The GOP Wants to Destroy Kamala Harris – President Joe Biden could be 82 when he next takes the oath and begins his second term, while he would be 86 at the end of it in 2029.
While age may be just a number, the question is whether Biden will be able to fulfill the duties of the office.
That fact isn’t lost on the candidates seeking the Republican nomination next year, and not-so-subtle suggestions are being made that the race is as much against Vice President Kamala Harris as it is about President Joe Biden.
“Anyone is better than President Kamala Harris. Anyone,” former South Carolina Gov. Nikki Haley said during an appearance on Fox News in July, who clarified that she didn’t misspeak.
“Well, I think it’s President Harris… A vote for President Biden is a vote for Kamala Harris,” Haley added.
That sentiment was shared by Florida Governor Ron DeSantis, who said in June, “We’re running to win and to deliver, and that’s really the only reason to run, and I feel compelled to do it, because I think that if we, if we muff this one and Biden gets in again – heck you may end up with Kamala as president.”
Former New Jersey Governor Chris Christie also suggested at a town hall that a vote for former President Donald Trump could also result in a President Harris. Christie has been direct that he doesn’t believe Trump will be able to defeat Biden in a rematch next year, while also stating that Biden is unlikely to serve his full second term.
“A vote for Donald Trump is a vote for Kamala Harris,” Christie said directly. “Because by the tables, it’s more likely than not that Joe Biden won’t make it [until the end of his second term]. So if you’re okay with Kamala Harris, that’s fine. That’s your call. It’s your choice.”
VEEPs Are Easy Targets
Running mates have long been in the crosshairs – as whoever is on the ticket is truly one heartbeat away from the Oval Office. This was certainly the case with Dan Quayle when he ran as the VEEP under George H.W. Bush in 1988 and with Sarah Palin when she was the vice president nominee on the ticket with John McCain in 2008.
McCain’s age was certainly the factor with Palin, just as it is now with Harris. The same could just as likely be true with Trump if he ends up as the GOP’s nominee.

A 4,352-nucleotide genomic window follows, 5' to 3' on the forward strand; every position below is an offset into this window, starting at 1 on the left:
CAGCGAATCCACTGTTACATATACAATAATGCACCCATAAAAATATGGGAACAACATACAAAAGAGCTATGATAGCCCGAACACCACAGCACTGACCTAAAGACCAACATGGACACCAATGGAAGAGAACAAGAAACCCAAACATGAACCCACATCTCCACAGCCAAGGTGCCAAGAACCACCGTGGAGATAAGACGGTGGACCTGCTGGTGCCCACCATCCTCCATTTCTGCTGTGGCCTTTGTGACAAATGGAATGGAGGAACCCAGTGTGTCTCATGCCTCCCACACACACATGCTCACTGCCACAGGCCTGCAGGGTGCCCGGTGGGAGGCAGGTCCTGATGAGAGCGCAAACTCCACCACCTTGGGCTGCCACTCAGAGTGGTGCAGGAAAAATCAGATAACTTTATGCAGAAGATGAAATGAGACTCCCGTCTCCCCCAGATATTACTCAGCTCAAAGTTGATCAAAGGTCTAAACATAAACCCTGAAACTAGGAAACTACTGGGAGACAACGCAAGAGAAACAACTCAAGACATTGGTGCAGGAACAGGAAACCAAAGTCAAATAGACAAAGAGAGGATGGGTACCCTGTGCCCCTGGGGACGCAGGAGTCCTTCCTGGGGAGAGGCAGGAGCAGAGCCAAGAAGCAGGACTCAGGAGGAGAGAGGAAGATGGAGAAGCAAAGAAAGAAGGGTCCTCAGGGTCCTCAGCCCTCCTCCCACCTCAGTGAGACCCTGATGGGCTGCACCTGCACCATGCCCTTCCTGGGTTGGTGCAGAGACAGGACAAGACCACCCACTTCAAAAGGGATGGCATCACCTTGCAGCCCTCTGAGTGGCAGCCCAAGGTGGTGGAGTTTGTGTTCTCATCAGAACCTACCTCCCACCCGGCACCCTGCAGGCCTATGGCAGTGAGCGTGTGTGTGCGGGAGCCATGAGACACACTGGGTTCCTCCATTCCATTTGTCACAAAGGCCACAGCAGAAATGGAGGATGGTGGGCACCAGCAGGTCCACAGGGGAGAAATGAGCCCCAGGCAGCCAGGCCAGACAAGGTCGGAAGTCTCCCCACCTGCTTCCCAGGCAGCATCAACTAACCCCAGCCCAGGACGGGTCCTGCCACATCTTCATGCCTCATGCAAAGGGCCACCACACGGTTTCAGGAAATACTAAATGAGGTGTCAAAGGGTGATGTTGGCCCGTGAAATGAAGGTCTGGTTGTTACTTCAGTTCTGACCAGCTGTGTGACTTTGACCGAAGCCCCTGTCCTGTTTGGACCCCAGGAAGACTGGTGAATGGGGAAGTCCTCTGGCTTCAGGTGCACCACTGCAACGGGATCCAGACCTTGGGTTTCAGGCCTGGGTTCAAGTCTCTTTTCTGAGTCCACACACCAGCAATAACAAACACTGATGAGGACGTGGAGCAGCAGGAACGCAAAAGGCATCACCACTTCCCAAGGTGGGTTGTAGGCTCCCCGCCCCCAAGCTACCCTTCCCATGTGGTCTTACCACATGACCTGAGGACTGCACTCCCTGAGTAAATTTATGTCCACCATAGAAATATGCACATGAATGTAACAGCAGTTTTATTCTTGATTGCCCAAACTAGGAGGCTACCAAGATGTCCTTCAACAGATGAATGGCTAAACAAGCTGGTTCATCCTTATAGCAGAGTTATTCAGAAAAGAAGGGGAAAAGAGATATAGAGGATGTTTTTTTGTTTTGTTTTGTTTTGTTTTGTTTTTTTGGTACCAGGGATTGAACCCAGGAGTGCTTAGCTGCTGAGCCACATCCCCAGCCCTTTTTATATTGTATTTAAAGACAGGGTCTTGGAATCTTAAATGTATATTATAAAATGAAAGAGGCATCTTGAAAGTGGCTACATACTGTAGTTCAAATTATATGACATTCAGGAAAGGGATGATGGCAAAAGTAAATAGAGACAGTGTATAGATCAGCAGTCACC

Of course, it is more than just the age of the presidential nominee that in an issue. VEEPs aren’t always picked for their popularity but for their ability to help round out a ticket or perhaps even aid in the governing. Dick Cheney would be a good example of a vice president who was far from popular but arguably got the job done.
Harris has so far failed on that count – and that only further serves to make her an easy target. If voters are led to believe that she did a bad job in the number two position, how can they trust her to handle the responsibility that comes with sitting in the Oval Office?
Even Presidents Can Dislike Their VEEPs
Kamala Harris is continuing to struggle in the polls, and that is another factor at play for why she is in the crosshairs of the GOP right now. Of course, it could be far worse.
There were times when the president just didn’t care for their VEEP all that much. Former President Richard Nixon once even joked that his running mate Spiro Agnew was a form of de facto insurance as he infamously told White House aide John Ehrlichman, “No assassin in his right mind would kill me. They know that if they did they would end up with Agnew.”
At the same time, Al Gore went on blame Bill Clinton for his 2000 defeat – showing it cuts both ways.
But then there was President Andrew Jackson who went one better than Nixon, and literally threatened to kill Vice President John Calhoun! Compared with those vice presidents, maybe Harris has it too easy.
Author Experience and Expertise
A Senior Editor for 19FortyFive, Peter Suciu is a Michigan-based writer. He has contributed to more than four dozen magazines, newspapers, and websites with over 3,200 published pieces over a twenty-year career in journalism. He regularly writes about military hardware, firearms history, cybersecurity, politics, and international affairs. Peter is also a Contributing Writer for Forbes and Clearance Jobs. You can follow him on Twitter: @PeterSuciu.